As the Silver price has dropped below AUD$20.00 and silver sales are at an all-time high after years of flatlining, we consider the reasons why the current pricing is unlikely to remain at this level.

Silver has been in a severe bear market since the price peak of April 2011 falling approximately -70% in price from the peak of US$ 49.82.

As you can see from the chart on the right; silver is again at levels last seen as far back as the year 2006.


So, what should an investor think at this point?

Stay away from the white metal at all costs or jump in while prices are low?

Apart from just looking at this chart, there are many indicators that the silver price will rise and continue rising.

Here are just 3 of those reasons:



1) Cost of Production:

The cost of mining metals is an enormously energy intensive business and hence the price of oil is one of the major components of the business model and the cost of production.
Ore grades have collapsed between -40% to -50% globally. Cannington Mine, one of the world’s largest silver producers are clearly indicating the trend underway.

Effectively the silver producers have to process near double the amount of ore to produce the same amount of silver when comparing 2006 to today, and hence oil / energy consumption has in effect doubled.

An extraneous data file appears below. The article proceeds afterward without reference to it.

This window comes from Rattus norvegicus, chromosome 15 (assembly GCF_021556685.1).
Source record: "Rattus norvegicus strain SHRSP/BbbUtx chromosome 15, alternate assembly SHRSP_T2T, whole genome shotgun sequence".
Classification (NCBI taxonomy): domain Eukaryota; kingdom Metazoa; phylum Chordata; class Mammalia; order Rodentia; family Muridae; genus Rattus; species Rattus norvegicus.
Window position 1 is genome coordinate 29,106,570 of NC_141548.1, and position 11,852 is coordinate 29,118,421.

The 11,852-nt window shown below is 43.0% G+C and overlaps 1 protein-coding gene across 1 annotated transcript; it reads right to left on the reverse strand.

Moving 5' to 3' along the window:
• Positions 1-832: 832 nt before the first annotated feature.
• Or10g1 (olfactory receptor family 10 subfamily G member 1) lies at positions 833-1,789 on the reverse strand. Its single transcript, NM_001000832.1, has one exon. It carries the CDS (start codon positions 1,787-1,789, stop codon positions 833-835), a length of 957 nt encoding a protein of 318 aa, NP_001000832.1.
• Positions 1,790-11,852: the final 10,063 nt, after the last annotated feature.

When comparing like-for-like, the mining production from 2006 against today in 2018, miners are essentially paying 140 US$ price for oil (70$ present price x 2), the actual peak of oil in 2008.

This cost of production simply cannot be sustained with silver priced at today’s levels, either the cost of production has to fall substantially, or silver prices have to rise considerably.

2) Global Supply Deficits:

Global supply/demand deficits have been recorded every year for the last 14 years consecutively. The metal is coming from stockpiles gained and built during surplus years in the 1980’s and 1990’s. This stockpile, however, is being whittled away very quickly due to these on-going deficits.

In fact, global silver scrap (re-cycled) supply fell to its lowest level in 26 years. World silver recycling in 2017 has dropped by nearly 50% since its peak in 2011. According to the 2018 World Silver Survey, global silver scrap supply declined to 138 million oz (Moz) compared to 261 Moz in 2011. The long-term unsustainability of lower silver prices is producing a huge impact.

3) Peak Silver Production:

Global mine production of silver has now experienced 3 consecutive years of falls, miners are faced with considerable headwinds with the falling price of the metal, huge and increasing costs of production, falling ore grades and a lack of silver exploration over the last 30 years has caused silver production to reach a peak. Forecasts clearly point to increased falls in production in the years ahead.

The Perfect Storm – Growing global demand, annual production deficits and now falling mine production is pointing to a perfect storm, which can only end one way, a resolution in higher prices.

To read the full report by David Mitchell



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